It's rare for mission personnel to cheer at a loss of signal, but that's what happened tonight.

Team members are celebrating the success of NASA's Double Asteroid Redirection Test, which slammed into an asteroid called Dimorphos tonight. The scheduled time was as planned. The purpose of the mission was to evaluate a method of planetary defense so that if an asteroid hits Earth, humans will be able to avoid it. The team will need days or weeks to evaluate the test, but hitting Dimorphos was a huge achievement.

Elena Adams, DART's mission systems engineer, said that Ed Reynolds, DART program manager, said joy and terror at the same time.

The last thing DART saw before it crashed was an asteroid.

The asteroid was in the field of view for the first time. We didn't know what to expect. We knew we were going to hit the asteroid even though we didn't know its shape. All of us were holding our breaths. I was surprised that we didn't pass out.

DART operators didn't have to intervene during the final four hours of the approach, according to the team members. "This mission was straight down the middle of what we were expecting, and there were no adjustments needed," said Mark Jensenius, DART Smart Nav guidance engineer at theJHUAPL.

Adams thought it was disappointing. We did nothing of the 21 contingencies we prepared.

The impact on Didymos will be the final measure of success for DART. The team is not worried.

Adams said the test was a success. Earthlings should be sleeping better. Absolutely, I will. If necessary, planetary defense tries to adjust the space rock's path to avoid hitting Earth.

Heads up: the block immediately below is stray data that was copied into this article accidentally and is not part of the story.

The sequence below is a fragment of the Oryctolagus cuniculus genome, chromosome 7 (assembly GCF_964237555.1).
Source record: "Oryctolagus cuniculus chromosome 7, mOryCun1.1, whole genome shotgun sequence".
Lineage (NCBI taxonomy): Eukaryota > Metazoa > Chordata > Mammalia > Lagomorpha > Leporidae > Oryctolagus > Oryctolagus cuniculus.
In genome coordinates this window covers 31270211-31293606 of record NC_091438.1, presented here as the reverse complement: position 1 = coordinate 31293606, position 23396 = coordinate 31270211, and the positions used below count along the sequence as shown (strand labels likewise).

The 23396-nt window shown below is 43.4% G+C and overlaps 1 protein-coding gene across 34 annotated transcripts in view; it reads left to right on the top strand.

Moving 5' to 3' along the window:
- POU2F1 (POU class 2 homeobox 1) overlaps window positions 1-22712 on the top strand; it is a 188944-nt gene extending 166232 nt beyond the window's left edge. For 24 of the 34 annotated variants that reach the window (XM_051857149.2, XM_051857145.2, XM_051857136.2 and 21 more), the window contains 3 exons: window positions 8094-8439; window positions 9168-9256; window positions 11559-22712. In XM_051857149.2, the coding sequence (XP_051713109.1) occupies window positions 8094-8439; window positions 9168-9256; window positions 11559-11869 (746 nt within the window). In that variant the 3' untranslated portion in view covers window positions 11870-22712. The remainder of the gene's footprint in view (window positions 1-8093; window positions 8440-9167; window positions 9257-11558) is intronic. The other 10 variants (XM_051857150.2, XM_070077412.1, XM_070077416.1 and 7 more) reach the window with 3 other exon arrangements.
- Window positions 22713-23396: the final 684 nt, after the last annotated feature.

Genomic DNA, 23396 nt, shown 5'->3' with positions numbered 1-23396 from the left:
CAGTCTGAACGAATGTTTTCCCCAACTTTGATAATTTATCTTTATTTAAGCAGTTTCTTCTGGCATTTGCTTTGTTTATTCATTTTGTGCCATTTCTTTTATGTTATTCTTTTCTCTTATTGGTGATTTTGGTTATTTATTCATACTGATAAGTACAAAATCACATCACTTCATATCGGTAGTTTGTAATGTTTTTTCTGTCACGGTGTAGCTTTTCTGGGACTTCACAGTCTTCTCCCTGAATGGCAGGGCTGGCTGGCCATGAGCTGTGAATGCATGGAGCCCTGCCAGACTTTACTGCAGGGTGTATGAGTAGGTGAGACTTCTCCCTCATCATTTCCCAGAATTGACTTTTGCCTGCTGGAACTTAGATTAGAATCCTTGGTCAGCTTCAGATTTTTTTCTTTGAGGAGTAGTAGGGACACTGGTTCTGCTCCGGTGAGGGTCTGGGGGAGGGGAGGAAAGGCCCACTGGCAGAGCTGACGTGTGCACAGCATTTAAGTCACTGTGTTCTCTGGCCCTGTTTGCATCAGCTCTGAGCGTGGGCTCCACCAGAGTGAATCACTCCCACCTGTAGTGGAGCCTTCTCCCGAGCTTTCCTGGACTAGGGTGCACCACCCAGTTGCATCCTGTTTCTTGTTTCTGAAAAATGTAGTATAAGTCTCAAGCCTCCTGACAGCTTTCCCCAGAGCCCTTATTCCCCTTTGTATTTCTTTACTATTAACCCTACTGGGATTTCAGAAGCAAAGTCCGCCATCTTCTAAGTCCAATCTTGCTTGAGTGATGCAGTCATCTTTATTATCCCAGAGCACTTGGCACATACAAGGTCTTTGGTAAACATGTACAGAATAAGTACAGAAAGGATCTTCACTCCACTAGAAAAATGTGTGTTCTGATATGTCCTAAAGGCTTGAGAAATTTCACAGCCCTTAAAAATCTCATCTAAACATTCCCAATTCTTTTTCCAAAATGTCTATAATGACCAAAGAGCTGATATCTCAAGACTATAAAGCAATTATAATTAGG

NASA doesn't know of any large asteroids that will hit Earth within the coming decades, but scientists are constantly scanning the skies to find space rocks. DART is the first step in moving past simply watching asteroids.

Adams said that they are excited to be done with the project. It was an incredible feeling to see it conclude so nicely.

zooming into gray rocky lump

A series of images captured by the DART spacecraft as it sped to impact the asteroid Dimorphos on Sept. 26, 2022. (Image credit: NASA/JHUAPL)

Today marks the beginning of the end, but for scientists involved in the mission there is a lot more to do.

"These guys, their job is done, but ours is just beginning," Carolyn Ernst, instrument scientist for DART's DRACO camera, said during the news conference. We will spend the next months and years analyzing. The job has just begun, but it looks amazing.

Scientists have some more data to look forward to, even though the DART spacecraft is not in good shape. Three minutes after the impact, a small satellite called LICIACube will send a host of images to Earth.

Ground-based observatories will be used to clock the Dimorphos around Didymos. It used to take 11 hours and 55 minutes, but scientists think tonight's impact will cut that time in half. The process will take two months.

There is still interest in Dimorphos. The Hera mission will be launched by the European Space Agency in December of 2020. Hera doesn't dare to approach the asteroids as close as two additional cubesats will allow.

The team shows human efforts to avoid going the way of the dinosaurs.

The leader of NASA's planetary science division said during the live broadcast that they were embarking on a new era. An era in which we have the ability to protect ourselves from dangerous asteroid impacts. It's amazing. We have never had that ability before.

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